DOD's study also highlights a number of lessons learned resulting from collaborative efforts. For example, the Air Force was able to benefit from NASA's experience with various contracting approaches for launch services to help inform development of new Air Force launch agreements and contracts. The study did not, however, identify opportunities to further enhance coordination, because the study's authors told GAO that they believe no further improvements or mechanisms were needed. Air Force, NRO, and NASA officials GAO spoke with who are involved in launch efforts concurred with this assessment. Launch industry representatives also concurred that government agencies coordinate on launch issues, although they pointed out that the process to certify new launch services companies as qualified to compete for government launch contracts could benefit from improved coordination.

Why GAO Did This Study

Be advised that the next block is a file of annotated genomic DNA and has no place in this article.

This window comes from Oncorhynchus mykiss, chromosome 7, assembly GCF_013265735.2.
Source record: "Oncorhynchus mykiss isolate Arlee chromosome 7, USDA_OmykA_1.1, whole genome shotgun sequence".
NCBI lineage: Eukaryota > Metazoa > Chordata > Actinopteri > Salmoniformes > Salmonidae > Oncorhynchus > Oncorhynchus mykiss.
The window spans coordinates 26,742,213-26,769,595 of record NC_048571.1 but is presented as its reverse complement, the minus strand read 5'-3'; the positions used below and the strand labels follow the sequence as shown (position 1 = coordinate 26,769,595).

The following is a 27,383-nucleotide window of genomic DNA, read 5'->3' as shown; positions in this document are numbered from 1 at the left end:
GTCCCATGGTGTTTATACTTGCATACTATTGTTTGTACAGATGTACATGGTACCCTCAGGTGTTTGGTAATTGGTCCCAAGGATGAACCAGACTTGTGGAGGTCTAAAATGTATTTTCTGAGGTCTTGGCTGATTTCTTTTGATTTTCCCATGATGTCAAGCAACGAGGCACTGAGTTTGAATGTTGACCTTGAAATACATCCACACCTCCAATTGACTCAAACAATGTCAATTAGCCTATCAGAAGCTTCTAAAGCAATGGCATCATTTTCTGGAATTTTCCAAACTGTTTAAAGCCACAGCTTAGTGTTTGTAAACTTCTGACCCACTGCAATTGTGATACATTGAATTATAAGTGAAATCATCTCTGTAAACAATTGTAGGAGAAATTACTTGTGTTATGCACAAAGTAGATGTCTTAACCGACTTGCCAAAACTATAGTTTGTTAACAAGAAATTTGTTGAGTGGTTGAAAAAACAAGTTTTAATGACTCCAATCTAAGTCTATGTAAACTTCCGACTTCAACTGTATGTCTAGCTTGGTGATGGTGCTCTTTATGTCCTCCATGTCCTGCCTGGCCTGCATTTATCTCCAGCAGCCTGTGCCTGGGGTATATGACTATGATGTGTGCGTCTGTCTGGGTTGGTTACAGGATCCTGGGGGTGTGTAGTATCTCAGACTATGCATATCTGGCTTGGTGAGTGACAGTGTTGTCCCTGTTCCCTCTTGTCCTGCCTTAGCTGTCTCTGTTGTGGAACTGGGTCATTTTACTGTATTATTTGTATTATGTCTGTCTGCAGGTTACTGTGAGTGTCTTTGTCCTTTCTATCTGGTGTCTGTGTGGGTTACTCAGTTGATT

DOD--including the Air Force and the NRO--and NASA spend over a billion dollars per year on space launches for satellites, probes, and cargo capsules that are critical for carrying out government functions such as protected military communications, missile warning, navigation, intelligence collection, scientific discovery, and delivering supplies to the International Space Station (see figure). The Air Force acquires launch services for the military services and for most NRO missions, and NASA acquires launch services for civil sector spacecraft missions through its NASA Launch Services Program. While DOD and NASA use some of the same providers for their launches, each agency has separate acquisition processes and launch requirements. GAO has noted that interagency coordination in space launch acquisitions has the potential to help leverage the government's buying power and eliminate the potential for redundancy and duplication. While DOD and NASA have a history of working together in many areas of launch, GAO's prior work as well as other studies have pointed to opportunities for improved coordination.